Mondello is a swanky beach town in the suburbs of Palermo. Excursions to the sea at Mondello are a ritual for Palermitani. It’s about a 20 minute cab ride or a 30 minute bus ride from Palermo.
It is a sandy bay that binds the two promontories, called Monte Gallo and Mount Pellegrino. The Natural Reserve of Capo Gallo and the reserve of Monte Pellegrino are nearby.
The lively area is dominated by an Art Nouveau pavilion at the end of a pier called Antico Stabilimento Balneare di Mondello (“Mondello’s old beach resort”) or Charleston (pictured above). Dine on the terrace of the stylish Art Nouveau “Alle Terrazze” restaurant, situated on a pier, in the center of the Bay at Ristorante Charleston in Mondello (pictured above). It’s located on Via Regina Elena and offers an incredible “Vino con Vista.” I ordered the “Risotto ai Sapori di Sicilia” (Sicilian flavored risotto) and earned my Buon Ricordo collector’s plate covered with hand-painted citrus fruits. Have a glass of Bianco D’Alcamo as you gaze at the incredible Conca d’Oro hills that curve around the bay. Go to the beach and swim in the delightful azure water. There is an annual beach festival in the second week of May.
Then I traveled to Monte Pellegrino. Perched at the top of Monte Pellegrino you can visit the sanctuary of Saint Rosalia. Her statue welcomes visitors to the sanctuary that was erected over a cave where she lived and prayed. She dedicated herself to a life of prayer and penance.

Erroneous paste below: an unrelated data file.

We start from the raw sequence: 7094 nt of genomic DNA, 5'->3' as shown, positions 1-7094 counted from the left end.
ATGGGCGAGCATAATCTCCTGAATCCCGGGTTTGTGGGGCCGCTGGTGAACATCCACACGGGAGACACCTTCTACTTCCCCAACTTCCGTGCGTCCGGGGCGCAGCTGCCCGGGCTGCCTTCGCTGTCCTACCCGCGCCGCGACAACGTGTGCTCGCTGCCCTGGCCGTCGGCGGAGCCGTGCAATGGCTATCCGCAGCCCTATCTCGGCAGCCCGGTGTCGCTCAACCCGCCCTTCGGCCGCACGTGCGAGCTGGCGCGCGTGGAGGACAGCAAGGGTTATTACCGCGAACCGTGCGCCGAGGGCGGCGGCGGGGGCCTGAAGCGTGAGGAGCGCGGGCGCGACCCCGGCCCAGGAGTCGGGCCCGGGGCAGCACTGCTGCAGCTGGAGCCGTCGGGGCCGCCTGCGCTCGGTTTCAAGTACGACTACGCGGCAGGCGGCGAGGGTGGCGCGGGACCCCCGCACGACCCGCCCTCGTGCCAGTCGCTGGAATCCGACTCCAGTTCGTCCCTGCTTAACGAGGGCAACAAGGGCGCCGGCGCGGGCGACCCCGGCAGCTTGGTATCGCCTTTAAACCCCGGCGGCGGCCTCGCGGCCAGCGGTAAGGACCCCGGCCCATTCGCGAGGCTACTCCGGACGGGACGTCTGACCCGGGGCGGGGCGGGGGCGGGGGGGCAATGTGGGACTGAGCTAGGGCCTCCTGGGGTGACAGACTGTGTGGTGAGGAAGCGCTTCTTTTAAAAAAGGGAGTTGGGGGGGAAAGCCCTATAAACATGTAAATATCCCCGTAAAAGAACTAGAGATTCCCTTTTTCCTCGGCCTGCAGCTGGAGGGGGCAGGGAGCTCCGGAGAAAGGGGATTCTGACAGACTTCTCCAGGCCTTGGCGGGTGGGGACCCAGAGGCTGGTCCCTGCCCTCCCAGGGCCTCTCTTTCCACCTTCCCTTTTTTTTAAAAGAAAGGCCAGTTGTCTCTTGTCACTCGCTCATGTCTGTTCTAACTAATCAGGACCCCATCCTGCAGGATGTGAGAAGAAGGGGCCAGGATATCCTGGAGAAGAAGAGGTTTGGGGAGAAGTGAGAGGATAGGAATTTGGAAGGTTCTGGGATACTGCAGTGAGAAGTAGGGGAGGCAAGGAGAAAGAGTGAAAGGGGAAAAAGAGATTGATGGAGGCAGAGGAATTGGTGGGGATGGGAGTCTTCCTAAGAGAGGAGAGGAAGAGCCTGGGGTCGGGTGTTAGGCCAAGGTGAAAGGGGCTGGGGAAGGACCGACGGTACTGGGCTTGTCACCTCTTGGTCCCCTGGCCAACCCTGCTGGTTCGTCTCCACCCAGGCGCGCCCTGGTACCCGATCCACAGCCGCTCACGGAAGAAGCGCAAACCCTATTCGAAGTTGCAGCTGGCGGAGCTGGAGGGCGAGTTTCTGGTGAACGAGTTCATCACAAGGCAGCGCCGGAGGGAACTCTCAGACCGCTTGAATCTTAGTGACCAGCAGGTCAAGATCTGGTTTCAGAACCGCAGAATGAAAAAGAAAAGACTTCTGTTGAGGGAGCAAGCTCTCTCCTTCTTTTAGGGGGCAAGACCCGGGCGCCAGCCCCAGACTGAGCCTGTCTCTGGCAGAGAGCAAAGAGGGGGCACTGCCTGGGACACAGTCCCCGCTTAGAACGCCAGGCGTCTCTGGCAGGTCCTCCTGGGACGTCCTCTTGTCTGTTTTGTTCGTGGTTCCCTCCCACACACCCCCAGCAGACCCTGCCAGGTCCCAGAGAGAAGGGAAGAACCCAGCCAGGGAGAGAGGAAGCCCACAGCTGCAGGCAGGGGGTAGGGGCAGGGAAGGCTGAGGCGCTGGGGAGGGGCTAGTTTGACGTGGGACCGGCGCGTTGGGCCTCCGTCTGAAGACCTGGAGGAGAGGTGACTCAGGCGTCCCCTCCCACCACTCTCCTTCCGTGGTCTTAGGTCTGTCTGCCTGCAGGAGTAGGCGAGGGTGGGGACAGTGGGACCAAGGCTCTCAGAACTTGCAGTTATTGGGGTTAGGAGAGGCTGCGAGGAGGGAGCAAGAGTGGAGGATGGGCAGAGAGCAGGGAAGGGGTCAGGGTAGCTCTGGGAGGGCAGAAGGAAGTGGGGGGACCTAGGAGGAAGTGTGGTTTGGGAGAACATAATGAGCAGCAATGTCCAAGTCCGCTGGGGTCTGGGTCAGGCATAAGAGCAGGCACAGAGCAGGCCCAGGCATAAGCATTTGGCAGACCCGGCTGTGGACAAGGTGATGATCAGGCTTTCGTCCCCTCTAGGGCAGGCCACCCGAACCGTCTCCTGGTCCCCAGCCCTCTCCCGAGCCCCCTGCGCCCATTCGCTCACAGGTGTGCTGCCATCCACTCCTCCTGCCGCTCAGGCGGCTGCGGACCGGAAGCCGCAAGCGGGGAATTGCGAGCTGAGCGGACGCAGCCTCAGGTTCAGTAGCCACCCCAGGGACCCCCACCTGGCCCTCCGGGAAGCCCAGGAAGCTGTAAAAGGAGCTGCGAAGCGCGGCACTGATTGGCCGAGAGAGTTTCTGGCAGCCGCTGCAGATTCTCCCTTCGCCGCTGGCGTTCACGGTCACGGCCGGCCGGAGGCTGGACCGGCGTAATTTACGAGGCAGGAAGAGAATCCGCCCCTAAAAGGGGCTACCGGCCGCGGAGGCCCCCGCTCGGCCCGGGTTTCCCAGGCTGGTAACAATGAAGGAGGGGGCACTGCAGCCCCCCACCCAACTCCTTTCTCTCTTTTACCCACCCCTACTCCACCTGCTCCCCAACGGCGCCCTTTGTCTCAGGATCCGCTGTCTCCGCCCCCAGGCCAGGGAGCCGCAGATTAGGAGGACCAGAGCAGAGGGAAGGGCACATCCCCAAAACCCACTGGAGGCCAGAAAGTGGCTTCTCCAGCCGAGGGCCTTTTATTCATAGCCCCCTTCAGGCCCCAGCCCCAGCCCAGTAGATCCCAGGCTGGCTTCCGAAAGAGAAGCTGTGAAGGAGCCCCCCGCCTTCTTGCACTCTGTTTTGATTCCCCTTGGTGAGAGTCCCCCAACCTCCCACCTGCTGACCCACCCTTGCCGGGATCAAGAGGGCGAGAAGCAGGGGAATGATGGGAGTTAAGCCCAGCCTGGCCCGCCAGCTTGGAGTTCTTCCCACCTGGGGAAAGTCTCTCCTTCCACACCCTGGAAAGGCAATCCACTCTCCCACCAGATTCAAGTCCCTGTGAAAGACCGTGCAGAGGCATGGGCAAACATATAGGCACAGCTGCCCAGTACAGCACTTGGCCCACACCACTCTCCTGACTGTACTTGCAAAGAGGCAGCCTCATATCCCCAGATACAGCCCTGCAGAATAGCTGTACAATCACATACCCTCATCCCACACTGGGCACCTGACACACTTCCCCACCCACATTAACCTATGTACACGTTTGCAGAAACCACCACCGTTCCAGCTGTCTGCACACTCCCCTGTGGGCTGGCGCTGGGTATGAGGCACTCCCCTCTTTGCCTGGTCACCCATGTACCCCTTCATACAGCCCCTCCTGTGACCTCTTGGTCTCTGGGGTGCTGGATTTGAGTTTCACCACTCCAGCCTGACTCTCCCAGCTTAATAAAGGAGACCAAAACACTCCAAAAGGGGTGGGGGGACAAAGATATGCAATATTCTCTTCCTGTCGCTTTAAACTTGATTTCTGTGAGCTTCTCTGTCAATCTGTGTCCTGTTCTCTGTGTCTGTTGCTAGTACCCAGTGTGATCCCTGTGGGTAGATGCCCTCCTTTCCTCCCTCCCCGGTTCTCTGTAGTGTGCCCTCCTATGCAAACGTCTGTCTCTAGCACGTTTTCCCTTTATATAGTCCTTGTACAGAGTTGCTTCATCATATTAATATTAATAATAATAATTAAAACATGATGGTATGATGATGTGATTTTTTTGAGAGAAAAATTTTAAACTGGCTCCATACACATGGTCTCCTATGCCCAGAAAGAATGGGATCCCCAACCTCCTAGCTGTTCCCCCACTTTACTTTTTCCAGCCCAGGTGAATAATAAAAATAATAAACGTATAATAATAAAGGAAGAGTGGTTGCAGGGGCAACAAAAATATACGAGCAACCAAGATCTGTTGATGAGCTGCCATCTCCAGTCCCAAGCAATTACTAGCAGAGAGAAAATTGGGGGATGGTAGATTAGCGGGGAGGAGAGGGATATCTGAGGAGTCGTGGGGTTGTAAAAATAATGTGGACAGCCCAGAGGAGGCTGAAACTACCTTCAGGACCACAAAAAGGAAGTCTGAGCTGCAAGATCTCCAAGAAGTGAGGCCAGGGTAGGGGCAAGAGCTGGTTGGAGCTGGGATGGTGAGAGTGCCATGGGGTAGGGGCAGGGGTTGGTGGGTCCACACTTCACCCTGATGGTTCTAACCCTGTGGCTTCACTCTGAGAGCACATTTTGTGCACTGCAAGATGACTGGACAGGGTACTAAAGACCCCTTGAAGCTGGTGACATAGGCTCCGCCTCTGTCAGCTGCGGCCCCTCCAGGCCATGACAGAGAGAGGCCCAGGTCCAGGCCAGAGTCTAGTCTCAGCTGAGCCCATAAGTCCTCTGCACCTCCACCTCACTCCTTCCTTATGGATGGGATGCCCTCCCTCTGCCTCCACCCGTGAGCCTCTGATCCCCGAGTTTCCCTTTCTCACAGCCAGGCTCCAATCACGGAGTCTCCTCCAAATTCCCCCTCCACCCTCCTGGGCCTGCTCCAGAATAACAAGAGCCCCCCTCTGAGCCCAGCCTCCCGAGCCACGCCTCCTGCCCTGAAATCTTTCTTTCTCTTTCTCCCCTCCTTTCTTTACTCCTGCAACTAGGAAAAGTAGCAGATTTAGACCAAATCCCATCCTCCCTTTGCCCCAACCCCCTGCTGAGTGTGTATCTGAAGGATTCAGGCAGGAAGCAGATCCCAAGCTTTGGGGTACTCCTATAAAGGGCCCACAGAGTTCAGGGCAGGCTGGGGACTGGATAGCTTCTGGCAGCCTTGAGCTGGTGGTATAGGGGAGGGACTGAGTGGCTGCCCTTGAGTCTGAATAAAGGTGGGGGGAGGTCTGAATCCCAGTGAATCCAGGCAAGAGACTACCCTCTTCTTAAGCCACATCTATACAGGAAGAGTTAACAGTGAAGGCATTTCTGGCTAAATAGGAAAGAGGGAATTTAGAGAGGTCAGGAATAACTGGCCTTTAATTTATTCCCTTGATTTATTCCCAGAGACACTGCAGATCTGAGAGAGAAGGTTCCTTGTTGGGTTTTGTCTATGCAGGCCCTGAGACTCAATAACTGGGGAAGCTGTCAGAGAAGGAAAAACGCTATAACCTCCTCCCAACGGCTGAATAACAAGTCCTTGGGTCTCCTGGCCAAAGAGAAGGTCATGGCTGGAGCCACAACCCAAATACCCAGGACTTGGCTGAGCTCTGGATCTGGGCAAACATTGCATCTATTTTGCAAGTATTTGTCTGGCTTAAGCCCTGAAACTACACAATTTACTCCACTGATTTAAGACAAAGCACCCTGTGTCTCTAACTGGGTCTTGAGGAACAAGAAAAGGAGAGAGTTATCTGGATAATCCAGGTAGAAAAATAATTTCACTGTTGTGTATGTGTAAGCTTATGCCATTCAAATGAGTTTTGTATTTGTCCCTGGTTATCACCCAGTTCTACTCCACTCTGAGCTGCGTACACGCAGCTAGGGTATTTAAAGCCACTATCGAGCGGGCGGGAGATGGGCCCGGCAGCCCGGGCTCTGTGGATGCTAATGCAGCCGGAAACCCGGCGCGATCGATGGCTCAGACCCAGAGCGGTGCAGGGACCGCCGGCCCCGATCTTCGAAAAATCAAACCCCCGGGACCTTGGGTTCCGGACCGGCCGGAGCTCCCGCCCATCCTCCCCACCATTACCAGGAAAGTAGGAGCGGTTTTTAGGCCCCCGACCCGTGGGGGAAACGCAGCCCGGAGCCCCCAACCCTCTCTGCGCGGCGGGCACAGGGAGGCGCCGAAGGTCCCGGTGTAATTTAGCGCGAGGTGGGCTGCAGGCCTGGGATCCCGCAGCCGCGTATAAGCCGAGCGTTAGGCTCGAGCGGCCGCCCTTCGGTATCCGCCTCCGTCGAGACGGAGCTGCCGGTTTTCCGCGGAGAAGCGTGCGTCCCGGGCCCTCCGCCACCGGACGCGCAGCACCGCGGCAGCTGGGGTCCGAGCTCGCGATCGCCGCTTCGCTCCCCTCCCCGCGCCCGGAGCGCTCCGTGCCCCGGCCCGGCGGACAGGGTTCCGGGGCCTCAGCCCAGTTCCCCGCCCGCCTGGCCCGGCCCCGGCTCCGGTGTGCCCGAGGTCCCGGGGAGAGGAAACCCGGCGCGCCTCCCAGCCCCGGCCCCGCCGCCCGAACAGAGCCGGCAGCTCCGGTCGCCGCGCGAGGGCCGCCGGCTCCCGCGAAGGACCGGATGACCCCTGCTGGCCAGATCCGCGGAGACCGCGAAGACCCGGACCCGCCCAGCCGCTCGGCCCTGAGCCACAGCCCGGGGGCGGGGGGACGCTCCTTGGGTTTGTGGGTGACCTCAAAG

Tradition says that she was led to the cave by two angels. On the cave wall she wrote “I, Rosalia, daughter of Sinibald, Lord of Roses, and Quisquina, have taken the resolution to live in this cave for the love of my Lord, Jesus Christ.”
Rosalia is dressed in a simple brown nun’s habit, holding a skull (her own) and a pick axe, a symbol of the axe used by Vincenzo to enter into the cave where her bones were for three centuries.
She died in 1166 and was beatified and adopted as the patron saint of the city of Palermo. One of the miracles attributed to her is the end of the Plague that ravaged Sicily in the 17th century. The plague was brought in by a Tunisian ship in 1624.
Faithful followers climb to the sanctuary every September 4th on a pilgrimage. The water that drips from the cave is believed to be miraculous. The marble figure of the Saint is clothed in a golden cape donated by Charles III of Bourbon. An annual procession in July carries Saint Rosalia through town. Her statue is carried on a float drawn by oxen from Monte Pellegrino,
To learn more about Sicily read www.vino-con-vista.com Sicily Travel Guides and
- Ten Reasons Why I Love Palermo Sicily (vinoconvistablog.me)
- Wine Spectator’s Maps of Italy’s Major Wine Regions (vinoconvistablog.me)